What is Cancer?
For thousands of years, questions about the origins of cancer and how to treat the disease have produced few good answers. A hundred years ago, when radioactivity was discovered, people saw an association between cancer and exposure to X-rays or radioactive elements. More recently, some scientists proposed that cancer was caused by viruses. Others said that cancer arose from inborn genetic flaws. Until recently, there was no unifying theory to tie together these observations. And no matter what the cause, for most of history there was very little that doctors could do to treat cancer effectively.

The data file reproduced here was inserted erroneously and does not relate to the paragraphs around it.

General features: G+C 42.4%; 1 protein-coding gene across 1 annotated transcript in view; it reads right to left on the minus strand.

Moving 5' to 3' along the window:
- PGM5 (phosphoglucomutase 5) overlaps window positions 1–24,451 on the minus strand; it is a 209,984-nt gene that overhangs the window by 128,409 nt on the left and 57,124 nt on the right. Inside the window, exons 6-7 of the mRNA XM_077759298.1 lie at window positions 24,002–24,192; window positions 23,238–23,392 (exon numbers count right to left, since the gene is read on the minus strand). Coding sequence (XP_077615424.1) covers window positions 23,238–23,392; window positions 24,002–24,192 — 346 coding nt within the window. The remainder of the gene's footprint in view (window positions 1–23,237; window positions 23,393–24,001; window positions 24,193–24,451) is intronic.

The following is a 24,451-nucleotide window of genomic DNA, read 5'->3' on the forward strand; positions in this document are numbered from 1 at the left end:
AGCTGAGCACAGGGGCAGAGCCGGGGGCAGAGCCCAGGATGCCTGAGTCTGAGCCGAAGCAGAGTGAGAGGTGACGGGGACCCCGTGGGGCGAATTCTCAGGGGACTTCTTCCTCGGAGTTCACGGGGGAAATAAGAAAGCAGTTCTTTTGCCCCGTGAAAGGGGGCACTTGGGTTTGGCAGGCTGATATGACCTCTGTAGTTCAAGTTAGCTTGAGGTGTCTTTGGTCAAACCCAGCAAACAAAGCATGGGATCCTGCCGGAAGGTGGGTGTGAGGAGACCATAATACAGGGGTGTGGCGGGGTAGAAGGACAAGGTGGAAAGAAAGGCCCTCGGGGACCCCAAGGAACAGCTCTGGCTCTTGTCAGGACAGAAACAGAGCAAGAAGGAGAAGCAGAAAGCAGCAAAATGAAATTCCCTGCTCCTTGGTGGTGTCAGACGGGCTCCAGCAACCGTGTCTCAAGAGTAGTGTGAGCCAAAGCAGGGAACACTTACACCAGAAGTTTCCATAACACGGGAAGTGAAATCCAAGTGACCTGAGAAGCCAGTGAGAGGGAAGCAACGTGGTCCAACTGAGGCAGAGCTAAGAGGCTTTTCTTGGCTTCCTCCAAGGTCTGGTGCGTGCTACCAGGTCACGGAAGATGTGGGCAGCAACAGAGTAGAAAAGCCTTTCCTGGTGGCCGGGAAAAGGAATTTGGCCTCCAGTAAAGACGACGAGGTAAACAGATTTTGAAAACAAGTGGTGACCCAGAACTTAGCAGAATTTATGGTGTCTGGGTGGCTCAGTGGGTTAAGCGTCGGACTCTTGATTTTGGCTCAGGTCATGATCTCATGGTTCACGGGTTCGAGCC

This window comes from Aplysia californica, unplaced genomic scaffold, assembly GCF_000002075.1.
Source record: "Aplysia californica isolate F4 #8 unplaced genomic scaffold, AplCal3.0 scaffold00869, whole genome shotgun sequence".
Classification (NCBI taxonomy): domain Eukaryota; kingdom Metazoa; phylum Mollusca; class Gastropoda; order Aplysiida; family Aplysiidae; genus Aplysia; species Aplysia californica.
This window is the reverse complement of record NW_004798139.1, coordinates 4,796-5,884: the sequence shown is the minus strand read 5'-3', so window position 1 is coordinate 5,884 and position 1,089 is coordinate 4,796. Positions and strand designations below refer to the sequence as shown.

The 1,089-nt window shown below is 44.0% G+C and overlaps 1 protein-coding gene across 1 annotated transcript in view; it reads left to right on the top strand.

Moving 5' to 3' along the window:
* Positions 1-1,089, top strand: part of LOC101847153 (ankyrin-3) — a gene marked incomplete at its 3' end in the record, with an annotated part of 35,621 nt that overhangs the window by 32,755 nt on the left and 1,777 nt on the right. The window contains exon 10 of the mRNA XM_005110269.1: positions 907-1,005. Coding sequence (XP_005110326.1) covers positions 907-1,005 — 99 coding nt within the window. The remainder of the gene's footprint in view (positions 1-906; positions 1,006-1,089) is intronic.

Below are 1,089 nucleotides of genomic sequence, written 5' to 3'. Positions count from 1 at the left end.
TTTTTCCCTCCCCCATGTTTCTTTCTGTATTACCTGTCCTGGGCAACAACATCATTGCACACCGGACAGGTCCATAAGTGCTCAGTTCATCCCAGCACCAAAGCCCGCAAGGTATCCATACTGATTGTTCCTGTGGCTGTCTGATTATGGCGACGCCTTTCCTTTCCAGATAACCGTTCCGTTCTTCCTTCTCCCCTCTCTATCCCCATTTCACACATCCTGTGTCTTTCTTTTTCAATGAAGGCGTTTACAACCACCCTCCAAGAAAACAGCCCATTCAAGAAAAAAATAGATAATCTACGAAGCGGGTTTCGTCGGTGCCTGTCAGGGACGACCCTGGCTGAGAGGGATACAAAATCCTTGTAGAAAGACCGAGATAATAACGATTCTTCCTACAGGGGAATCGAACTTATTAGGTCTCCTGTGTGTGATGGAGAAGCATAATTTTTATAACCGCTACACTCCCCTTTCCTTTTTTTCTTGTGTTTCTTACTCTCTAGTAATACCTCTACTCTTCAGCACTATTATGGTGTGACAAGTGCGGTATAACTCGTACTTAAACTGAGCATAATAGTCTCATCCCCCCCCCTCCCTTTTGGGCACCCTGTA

In the last century there have been moderate improvements in treating cancer, and in the last decade or two researchers have come to a unifying overview of how cancers arise. This unified view assumes that the growth of tissues and the reproduction of cells in our bodies are carefully regulated through the action of key sets of DNA instructions. When those DNA sequences are disrupted--whether through viruses, environmental causes like radiation or toxins, mutations transcription errors or inborn genetic flaws--cell reproduction becomes less well regulated. Eventually, those changes can produce the rapidly reproducing, self-protective and opportunistic cells that typify cancer.